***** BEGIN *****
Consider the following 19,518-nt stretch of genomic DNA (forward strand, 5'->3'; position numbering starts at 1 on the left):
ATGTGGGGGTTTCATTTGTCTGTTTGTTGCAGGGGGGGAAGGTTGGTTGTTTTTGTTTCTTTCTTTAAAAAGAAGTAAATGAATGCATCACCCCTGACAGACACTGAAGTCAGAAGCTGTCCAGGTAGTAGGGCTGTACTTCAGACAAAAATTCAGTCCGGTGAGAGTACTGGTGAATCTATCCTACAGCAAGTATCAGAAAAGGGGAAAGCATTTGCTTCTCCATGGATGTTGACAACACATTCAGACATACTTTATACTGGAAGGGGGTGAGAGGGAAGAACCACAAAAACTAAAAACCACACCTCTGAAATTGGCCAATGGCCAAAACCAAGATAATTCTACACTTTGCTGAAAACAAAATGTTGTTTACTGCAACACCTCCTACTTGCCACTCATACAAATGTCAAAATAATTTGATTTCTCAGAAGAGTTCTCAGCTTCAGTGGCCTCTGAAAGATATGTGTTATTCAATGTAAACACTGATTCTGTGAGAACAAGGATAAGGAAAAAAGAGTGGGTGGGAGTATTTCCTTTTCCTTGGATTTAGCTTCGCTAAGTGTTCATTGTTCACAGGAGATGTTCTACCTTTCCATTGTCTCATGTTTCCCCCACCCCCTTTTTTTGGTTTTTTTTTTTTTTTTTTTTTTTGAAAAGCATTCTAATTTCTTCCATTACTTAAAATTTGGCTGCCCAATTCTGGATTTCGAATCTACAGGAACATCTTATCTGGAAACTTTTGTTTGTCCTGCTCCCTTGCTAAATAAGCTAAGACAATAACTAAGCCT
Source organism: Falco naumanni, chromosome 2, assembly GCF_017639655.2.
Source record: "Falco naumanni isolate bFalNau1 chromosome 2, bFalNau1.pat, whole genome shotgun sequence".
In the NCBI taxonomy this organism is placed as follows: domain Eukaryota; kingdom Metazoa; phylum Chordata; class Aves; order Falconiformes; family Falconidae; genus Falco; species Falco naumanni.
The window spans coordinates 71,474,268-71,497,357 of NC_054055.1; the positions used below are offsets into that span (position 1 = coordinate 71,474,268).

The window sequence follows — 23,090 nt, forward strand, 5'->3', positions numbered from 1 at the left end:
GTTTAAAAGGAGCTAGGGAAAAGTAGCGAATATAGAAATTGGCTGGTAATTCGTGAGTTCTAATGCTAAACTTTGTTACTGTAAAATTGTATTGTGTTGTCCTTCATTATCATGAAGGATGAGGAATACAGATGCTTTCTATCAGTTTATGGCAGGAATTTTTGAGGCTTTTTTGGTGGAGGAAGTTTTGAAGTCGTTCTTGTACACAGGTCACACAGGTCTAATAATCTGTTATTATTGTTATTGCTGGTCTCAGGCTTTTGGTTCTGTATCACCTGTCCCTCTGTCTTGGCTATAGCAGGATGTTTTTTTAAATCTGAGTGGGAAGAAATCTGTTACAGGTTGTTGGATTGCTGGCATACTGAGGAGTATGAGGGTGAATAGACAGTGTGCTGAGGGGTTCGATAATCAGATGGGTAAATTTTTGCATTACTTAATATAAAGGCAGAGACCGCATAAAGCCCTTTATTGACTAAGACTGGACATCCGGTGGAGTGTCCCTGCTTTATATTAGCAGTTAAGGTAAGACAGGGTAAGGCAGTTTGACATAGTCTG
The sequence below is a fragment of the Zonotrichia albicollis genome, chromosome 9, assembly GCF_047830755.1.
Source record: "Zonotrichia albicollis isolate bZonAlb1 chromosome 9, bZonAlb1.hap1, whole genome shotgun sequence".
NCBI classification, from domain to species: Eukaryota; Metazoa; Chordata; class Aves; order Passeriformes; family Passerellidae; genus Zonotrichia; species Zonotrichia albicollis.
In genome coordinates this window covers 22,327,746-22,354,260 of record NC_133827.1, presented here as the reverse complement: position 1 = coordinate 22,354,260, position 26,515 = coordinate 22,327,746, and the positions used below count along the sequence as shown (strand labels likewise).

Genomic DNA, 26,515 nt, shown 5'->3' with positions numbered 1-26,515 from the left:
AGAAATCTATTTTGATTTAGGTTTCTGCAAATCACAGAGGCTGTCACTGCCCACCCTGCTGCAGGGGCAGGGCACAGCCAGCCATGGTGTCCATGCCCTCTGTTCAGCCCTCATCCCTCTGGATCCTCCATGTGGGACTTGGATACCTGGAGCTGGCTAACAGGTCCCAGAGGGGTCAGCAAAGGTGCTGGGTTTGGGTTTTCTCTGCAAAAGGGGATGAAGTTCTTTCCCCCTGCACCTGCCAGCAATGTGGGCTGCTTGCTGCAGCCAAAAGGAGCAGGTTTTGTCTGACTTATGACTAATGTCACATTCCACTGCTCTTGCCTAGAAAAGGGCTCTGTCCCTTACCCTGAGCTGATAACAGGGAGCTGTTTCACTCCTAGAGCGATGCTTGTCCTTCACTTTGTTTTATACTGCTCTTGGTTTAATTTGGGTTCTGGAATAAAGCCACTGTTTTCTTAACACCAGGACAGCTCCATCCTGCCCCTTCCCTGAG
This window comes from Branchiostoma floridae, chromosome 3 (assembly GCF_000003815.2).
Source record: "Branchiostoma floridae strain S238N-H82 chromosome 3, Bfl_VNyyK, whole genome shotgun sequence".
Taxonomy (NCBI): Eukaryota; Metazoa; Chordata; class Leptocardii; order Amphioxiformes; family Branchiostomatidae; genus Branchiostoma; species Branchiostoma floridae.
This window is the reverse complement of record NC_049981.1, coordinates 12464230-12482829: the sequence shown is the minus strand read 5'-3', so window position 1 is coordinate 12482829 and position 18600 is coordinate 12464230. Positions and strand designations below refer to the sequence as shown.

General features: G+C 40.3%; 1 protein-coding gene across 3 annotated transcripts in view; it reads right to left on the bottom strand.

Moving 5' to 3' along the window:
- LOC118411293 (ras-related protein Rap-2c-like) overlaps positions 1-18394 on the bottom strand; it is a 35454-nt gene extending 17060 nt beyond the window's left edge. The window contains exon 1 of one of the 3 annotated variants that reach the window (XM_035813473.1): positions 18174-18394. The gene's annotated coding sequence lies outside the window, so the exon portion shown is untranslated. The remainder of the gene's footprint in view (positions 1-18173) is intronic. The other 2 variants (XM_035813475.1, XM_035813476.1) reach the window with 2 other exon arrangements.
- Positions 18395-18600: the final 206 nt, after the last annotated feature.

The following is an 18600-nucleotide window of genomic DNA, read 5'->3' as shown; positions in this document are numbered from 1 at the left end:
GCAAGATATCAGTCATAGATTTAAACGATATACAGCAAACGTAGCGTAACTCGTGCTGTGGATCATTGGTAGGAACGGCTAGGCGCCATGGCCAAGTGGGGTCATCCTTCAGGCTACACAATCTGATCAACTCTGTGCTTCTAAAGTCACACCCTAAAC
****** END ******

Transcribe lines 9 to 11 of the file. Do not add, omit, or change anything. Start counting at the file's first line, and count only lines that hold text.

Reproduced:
The sequence below is a fragment of the Zonotrichia albicollis genome, chromosome 9, assembly GCF_047830755.1.
Source record: "Zonotrichia albicollis isolate bZonAlb1 chromosome 9, bZonAlb1.hap1, whole genome shotgun sequence".
NCBI classification, from domain to species: Eukaryota; Metazoa; Chordata; class Aves; order Passeriformes; family Passerellidae; genus Zonotrichia; species Zonotrichia albicollis.